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sesamestreet:

Jon Hamm and Murray get emotional.

Kind of dying seeing this after starting Mad Men from the beginning.

retrocampaigns:

Gerald Ford sucking back that sweet tobacco at a desk in the study of the president of the University of Alabama, April 13, 1978.  Ford was a big-time pipe smoker, and even had a pipe in his hand for his presidential portrait. Ford smoked for decades, until one day … According to Robert Barrett, the Army Military Aide to Ford during his presidency and later Ford’s Chief of Staff, it was Ford’s daughter Susan who convinced him to give up tobacco.

We’re sitting in the office out in Rancho Mirage and he says in his totally ineffective way as far as Susan’s concerned, “Well, you know, Susan, I’m pretty concerned about the fact that you’re smoking.” And Susie being this snippet little thing that she is, she’s great, she says, “Well, Daddy, I’ll stop smoking cigarettes if you stop smoking pipes.”  He got up from his chair, he went over, – I bet you the collection, I don’t know, but it has to be worth a quarter of a million dollars. I mean, there were ivory pipes and every head of state and every time he went somewhere, he got another pipe. He gathered up all the pipes in the office, there were a bunch of them there. Got a box from the conference room in the office out in Rancho Mirage. All the pipes. Leaves, goes all over the house. Takes all the pipes, calls Penny in and says, “Send these to the museum.” Last time he smoked a pipe. Forty-two years smoking a pipe and he stopped, like, on a dime.

And in case you were wondering, according to Susan, he was a
Field and Stream
man.
William Stanley Hoole Special Collections Library, University of Alabama Libraries Digital Collections

retrocampaigns:

Gerald Ford sucking back that sweet tobacco at a desk in the study of the president of the University of Alabama, April 13, 1978.

Ford was a big-time pipe smoker, and even had a pipe in his hand for his presidential portrait. Ford smoked for decades, until one day …

According to Robert Barrett, the Army Military Aide to Ford during his presidency and later Ford’s Chief of Staff, it was Ford’s daughter Susan who convinced him to give up tobacco.

We’re sitting in the office out in Rancho Mirage and he says in his totally ineffective way as far as Susan’s concerned, “Well, you know, Susan, I’m pretty concerned about the fact that you’re smoking.” And Susie being this snippet little thing that she is, she’s great, she says, “Well, Daddy, I’ll stop smoking cigarettes if you stop smoking pipes.”

He got up from his chair, he went over, – I bet you the collection, I don’t know, but it has to be worth a quarter of a million dollars. I mean, there were ivory pipes and every head of state and every time he went somewhere, he got another pipe. He gathered up all the pipes in the office, there were a bunch of them there. Got a box from the conference room in the office out in Rancho Mirage. All the pipes. Leaves, goes all over the house. Takes all the pipes, calls Penny in and says, “Send these to the museum.” Last time he smoked a pipe. Forty-two years smoking a pipe and he stopped, like, on a dime.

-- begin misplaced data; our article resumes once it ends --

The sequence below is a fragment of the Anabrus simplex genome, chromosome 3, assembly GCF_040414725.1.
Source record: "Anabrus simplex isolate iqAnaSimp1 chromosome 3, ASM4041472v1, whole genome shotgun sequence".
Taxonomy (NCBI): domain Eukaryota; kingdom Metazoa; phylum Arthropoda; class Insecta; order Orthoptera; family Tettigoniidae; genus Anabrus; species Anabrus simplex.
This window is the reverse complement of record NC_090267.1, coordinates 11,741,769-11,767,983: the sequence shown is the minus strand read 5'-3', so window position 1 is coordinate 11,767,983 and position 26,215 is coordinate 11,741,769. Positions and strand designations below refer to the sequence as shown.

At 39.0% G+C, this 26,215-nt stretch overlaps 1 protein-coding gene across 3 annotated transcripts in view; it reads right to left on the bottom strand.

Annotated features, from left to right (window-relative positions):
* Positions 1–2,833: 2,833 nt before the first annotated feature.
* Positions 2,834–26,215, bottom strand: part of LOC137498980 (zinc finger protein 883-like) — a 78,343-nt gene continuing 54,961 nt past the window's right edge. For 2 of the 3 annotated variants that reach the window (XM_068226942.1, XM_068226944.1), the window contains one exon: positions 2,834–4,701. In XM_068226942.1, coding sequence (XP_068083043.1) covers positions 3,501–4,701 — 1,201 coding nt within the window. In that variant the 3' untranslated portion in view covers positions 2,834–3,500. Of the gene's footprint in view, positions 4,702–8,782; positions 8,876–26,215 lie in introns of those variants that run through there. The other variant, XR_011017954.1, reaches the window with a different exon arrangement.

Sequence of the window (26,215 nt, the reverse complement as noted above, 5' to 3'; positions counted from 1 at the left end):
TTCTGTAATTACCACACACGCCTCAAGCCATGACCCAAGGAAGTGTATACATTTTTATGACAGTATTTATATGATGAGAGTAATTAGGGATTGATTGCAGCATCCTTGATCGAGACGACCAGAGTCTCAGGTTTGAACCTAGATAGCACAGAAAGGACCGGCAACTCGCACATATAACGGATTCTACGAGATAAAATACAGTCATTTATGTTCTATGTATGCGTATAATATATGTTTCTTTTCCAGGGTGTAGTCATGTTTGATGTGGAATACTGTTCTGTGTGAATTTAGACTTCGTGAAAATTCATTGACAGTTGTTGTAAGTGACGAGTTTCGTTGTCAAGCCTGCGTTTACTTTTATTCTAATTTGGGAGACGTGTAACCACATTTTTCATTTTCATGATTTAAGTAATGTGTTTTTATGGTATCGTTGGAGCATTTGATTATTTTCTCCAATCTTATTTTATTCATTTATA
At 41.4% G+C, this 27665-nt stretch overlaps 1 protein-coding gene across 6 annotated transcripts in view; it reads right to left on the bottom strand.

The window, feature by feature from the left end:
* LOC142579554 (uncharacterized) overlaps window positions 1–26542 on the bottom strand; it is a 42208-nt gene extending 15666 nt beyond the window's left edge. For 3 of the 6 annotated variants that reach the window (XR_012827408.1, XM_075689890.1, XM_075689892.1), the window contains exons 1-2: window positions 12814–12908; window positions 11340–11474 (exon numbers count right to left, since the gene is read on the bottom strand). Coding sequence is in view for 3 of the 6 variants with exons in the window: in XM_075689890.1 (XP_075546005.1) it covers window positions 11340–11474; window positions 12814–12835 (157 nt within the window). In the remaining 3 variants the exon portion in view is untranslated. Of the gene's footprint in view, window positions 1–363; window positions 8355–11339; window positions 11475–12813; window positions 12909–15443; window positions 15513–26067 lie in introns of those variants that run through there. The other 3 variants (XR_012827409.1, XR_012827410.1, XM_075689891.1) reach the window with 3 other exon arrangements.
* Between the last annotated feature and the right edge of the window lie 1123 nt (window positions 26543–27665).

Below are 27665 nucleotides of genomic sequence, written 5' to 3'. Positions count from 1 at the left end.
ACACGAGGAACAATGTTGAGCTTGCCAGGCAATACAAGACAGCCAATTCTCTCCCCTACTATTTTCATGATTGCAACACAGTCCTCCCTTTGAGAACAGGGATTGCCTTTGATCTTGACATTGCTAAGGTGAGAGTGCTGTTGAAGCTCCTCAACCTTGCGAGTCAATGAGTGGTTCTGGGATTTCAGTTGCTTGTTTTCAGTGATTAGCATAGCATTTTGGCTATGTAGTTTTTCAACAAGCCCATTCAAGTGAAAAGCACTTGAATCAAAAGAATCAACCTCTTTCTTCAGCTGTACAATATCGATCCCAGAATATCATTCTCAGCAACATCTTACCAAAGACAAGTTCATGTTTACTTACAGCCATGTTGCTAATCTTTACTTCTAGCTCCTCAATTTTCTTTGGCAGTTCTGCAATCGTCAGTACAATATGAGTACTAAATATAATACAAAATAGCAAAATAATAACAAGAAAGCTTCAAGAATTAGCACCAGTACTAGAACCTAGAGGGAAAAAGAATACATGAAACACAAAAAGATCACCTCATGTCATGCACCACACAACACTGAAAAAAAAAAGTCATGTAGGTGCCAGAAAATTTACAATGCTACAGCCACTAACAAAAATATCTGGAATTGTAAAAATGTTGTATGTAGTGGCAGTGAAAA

And in case you were wondering, according to Susan, he was a
Field and Stream
man.

lookatthisfuckingoppressor:

People who hold this almost religious reverence for the Constitution and treat it as some god-given, unquestionable set of commandments instead of a document written by rich, slave-owning white men to advance their interests are the fucking worst.

sha-nae-nae:

goldenwintersun:

Does anyone else find it odd that our society expects 14-year-old kids to know what jobs they will want for the rest of their lives, but doesn’t believe an adult woman when she says she doesn’t want to be a mother?

Thank you

memecogens:

Permanent Court of International Justice, The Case of the S.S. “Lotus” (France v. Turkey).

memecogens:

Permanent Court of International Justice, The Case of the S.S. “Lotus” (France v. Turkey).

funnyordie:

The Police Report that Inspired ‘Clue’

It’s a little known fact, but the famous murder-mystery game, Clue, was inspired by real events. Here is the police report from that fateful night.

9:37 p.m. - Officer George and I were clanking our police batons on the jail-cell bars when Ellington station received an emergency call from the Boddy Mansion. There was a quick male cry of “Hel-“ and then the phone cut off. Since there’s no Helen in the office, we figured he must have said “Hello” or “Help.” Either way we were bored so went to go check it out because we’d heard great things about Mr. Boddy’s billiard room.

10:15 p.m. - We arrive at the mansion. It is only one floor and has no roof, which seems strange but, hey, who are we to knock mansion construction?

10:20 p.m. - We knock on the door. It was answered by a Professor Plum. Inside stood five other people. All of them had names that had to do with some sort of color, except Mrs. Peacock, who was simply a Jew.

10:30 p.m - The group led us to the lounge, where, laying on the sofa, was the body of Boddy. It was dark so we couldn’t tell how he died. Boddy’s body had obviously been moved as well. So we needed to figure out who killed the guy, in what room, and with what weapon. It may take all night. Good thing we brought a sack of cheeseburgers.

Continue

fyowls:

Baby owls.

fyowls:

Baby owls.

fangirltothefullest:

FUCKING WATCH THIS